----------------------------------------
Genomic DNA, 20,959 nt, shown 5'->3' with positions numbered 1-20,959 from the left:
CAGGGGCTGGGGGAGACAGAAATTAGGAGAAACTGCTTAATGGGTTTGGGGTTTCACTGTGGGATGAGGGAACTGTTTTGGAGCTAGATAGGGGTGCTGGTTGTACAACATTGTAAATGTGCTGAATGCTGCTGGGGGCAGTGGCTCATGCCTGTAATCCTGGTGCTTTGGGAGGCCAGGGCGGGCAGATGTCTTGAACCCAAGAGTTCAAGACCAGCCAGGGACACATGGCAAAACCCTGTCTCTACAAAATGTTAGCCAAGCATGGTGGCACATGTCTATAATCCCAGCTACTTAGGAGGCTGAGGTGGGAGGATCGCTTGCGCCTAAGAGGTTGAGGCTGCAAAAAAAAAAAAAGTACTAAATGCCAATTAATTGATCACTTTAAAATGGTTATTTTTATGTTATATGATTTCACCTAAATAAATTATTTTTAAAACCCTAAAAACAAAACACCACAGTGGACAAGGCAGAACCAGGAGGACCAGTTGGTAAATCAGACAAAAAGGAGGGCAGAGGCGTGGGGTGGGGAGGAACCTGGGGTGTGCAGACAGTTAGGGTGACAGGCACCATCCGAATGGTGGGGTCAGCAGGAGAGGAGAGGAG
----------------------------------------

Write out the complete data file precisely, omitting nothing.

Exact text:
Genomic DNA, 20,959 nt, shown 5'->3' with positions numbered 1-20,959 from the left:
CAGGGGCTGGGGGAGACAGAAATTAGGAGAAACTGCTTAATGGGTTTGGGGTTTCACTGTGGGATGAGGGAACTGTTTTGGAGCTAGATAGGGGTGCTGGTTGTACAACATTGTAAATGTGCTGAATGCTGCTGGGGGCAGTGGCTCATGCCTGTAATCCTGGTGCTTTGGGAGGCCAGGGCGGGCAGATGTCTTGAACCCAAGAGTTCAAGACCAGCCAGGGACACATGGCAAAACCCTGTCTCTACAAAATGTTAGCCAAGCATGGTGGCACATGTCTATAATCCCAGCTACTTAGGAGGCTGAGGTGGGAGGATCGCTTGCGCCTAAGAGGTTGAGGCTGCAAAAAAAAAAAAAGTACTAAATGCCAATTAATTGATCACTTTAAAATGGTTATTTTTATGTTATATGATTTCACCTAAATAAATTATTTTTAAAACCCTAAAAACAAAACACCACAGTGGACAAGGCAGAACCAGGAGGACCAGTTGGTAAATCAGACAAAAAGGAGGGCAGAGGCGTGGGGTGGGGAGGAACCTGGGGTGTGCAGACAGTTAGGGTGACAGGCACCATCCGAATGGTGGGGTCAGCAGGAGAGGAGAGGAG